After three days of “really not wanting to do much,” he recovered, though “I still can tell my smell isn’t 100% back,” he said this month. Late last year, when more family members tested positive, he briefly had what seemed like mild symptoms, possibly from another COVID-19 exposure or infection, he said.
Henkel said he is “not an anti-vaxxer,” noting that his children have been vaccinated against tetanus. “That’s something that’s in the soil, very common in Wisconsin,” he said. Henkel said the children haven’t received the chicken pox vaccine. He declined to discuss the family’s decisions about other vaccines, saying what’s right for them may not be right for his patients.
Family Clinic of Natural Medicine is at 3205 E. Washington Ave.
When asked about state Department of Health Services data from December showing people not fully vaccinated against COVID-19 were three times more likely to be infected with it, 10 times more likely to be hospitalized with it and 14 times more likely to die from it than those fully vaccinated, Henkel said such information looks at only part of the picture. It doesn’t consider vaccine-related complications, some of which may not appear for a long time, he said.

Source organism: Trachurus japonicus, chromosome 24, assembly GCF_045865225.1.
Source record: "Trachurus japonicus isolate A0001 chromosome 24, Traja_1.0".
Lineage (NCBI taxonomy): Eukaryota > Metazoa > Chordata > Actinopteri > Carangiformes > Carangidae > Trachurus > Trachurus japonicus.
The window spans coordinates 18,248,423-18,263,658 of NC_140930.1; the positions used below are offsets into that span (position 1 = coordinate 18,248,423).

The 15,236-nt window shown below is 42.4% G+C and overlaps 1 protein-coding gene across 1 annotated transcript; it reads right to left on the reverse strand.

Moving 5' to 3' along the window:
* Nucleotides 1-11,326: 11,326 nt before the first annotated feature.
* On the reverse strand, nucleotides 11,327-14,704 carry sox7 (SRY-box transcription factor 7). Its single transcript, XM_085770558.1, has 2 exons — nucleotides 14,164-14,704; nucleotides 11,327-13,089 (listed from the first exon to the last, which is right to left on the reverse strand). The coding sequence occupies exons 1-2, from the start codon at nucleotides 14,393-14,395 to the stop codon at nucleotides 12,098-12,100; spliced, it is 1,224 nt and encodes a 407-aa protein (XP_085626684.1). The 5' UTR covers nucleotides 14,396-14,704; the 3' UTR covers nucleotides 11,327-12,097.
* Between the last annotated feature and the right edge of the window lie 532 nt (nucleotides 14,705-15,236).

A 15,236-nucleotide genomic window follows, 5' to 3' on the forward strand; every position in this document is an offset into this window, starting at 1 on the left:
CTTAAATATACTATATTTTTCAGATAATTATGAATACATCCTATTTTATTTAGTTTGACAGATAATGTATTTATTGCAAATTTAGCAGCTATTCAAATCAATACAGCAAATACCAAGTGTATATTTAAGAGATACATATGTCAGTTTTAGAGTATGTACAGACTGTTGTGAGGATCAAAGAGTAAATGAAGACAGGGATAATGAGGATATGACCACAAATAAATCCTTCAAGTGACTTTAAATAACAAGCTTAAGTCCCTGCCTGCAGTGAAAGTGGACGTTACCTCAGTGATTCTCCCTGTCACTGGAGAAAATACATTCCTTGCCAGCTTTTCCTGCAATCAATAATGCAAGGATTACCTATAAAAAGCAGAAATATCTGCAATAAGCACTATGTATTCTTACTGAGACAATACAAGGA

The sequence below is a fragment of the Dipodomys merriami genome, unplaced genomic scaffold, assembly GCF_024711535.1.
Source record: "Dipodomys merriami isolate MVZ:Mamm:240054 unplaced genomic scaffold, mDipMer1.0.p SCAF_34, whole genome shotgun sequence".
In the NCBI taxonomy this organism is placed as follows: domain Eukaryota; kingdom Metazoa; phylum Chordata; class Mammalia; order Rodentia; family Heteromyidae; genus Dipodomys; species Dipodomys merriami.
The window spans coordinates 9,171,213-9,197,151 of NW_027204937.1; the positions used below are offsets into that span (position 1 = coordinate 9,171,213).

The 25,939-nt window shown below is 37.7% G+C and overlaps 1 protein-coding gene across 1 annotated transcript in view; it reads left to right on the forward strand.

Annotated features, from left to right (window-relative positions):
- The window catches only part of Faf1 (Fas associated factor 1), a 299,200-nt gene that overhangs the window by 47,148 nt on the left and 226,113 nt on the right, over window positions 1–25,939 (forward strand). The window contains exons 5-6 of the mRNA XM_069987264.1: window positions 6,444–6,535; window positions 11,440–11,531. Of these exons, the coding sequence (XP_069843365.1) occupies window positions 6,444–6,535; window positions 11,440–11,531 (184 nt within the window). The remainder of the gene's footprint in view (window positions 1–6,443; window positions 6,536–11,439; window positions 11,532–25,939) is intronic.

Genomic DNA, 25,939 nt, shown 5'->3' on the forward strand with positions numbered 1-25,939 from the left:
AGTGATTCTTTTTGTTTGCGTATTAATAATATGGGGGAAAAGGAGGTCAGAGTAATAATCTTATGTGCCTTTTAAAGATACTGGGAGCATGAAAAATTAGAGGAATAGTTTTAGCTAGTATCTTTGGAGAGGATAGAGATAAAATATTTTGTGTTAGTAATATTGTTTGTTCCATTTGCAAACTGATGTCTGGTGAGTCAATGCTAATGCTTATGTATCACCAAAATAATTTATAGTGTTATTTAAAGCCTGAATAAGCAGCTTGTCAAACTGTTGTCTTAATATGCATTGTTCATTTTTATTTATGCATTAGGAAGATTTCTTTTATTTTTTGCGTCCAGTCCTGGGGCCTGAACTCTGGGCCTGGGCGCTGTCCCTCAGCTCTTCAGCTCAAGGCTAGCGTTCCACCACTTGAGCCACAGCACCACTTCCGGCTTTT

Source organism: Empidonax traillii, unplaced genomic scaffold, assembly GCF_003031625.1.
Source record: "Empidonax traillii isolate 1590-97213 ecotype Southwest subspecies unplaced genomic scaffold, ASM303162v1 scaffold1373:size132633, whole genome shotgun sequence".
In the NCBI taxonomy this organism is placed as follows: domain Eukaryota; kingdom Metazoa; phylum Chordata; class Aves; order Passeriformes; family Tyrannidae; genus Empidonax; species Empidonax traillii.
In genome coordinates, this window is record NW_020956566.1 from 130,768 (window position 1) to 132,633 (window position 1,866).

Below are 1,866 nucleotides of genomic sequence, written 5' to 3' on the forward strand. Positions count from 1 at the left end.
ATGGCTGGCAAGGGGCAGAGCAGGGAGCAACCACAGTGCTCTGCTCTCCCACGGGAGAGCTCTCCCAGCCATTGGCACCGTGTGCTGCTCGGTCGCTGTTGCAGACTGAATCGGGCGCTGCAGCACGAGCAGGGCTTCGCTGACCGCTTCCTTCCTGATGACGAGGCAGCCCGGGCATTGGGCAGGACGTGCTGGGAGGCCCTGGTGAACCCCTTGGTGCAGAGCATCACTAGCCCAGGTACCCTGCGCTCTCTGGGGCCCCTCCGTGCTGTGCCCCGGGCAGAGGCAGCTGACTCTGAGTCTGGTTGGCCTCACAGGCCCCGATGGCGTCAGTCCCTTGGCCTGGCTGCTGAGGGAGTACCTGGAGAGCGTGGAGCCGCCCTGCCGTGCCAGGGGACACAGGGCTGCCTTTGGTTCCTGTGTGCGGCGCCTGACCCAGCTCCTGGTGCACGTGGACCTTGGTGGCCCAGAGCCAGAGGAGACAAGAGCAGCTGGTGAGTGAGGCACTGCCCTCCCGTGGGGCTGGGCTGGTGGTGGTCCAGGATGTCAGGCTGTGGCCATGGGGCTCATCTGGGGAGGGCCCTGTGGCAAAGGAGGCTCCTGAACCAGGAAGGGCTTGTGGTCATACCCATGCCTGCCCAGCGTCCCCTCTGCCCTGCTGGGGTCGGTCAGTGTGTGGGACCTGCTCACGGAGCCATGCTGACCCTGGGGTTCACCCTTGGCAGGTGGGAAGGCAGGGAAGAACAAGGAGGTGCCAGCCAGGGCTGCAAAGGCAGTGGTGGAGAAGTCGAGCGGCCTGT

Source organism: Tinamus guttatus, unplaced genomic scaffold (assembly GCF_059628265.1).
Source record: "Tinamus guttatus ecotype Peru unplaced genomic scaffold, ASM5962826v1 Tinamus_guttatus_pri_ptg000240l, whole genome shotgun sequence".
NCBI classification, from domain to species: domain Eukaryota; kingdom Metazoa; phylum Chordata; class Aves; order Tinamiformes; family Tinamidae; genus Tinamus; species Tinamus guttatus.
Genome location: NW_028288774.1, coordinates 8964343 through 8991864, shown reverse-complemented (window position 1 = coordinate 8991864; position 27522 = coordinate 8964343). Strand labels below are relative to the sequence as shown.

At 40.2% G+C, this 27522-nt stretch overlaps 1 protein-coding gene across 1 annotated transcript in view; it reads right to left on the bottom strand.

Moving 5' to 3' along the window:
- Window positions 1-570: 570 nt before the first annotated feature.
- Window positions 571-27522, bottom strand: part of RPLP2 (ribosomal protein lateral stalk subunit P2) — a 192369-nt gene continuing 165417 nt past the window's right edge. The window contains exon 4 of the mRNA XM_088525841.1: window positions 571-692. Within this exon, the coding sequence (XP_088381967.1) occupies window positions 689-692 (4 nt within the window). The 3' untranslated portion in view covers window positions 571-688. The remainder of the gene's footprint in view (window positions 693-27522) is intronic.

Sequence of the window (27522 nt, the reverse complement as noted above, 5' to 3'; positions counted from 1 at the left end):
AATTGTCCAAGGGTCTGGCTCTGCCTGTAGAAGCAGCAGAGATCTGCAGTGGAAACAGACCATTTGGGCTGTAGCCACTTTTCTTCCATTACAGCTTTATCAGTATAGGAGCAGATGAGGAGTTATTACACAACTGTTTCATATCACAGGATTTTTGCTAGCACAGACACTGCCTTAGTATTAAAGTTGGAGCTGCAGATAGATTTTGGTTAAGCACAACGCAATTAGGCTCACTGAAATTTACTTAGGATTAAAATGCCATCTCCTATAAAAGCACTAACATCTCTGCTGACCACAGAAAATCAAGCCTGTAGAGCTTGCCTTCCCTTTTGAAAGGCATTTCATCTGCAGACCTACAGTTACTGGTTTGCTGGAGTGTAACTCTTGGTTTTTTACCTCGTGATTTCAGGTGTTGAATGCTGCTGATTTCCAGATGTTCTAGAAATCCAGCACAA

“We’re not looking at what’s happening to them 10 years later,” he said.
Family Clinic of Natural Medicine, which Henkel started in Monona before moving it about 10 years ago to Madison’s East Side, has two other NDs: Dr. Rebecca Georgia, who has worked with Henkel for more than 10 years; and Dr. Robert Coleman, who started at the clinic in 2018 and specializes in patients with Lyme disease.
The clinic also includes Dr. Jonathan Cotter, an MD, who oversees prescriptions and treatments such as intravenous nutritional therapy, or vitamins, minerals and amino acids delivered directly into the bloodstream.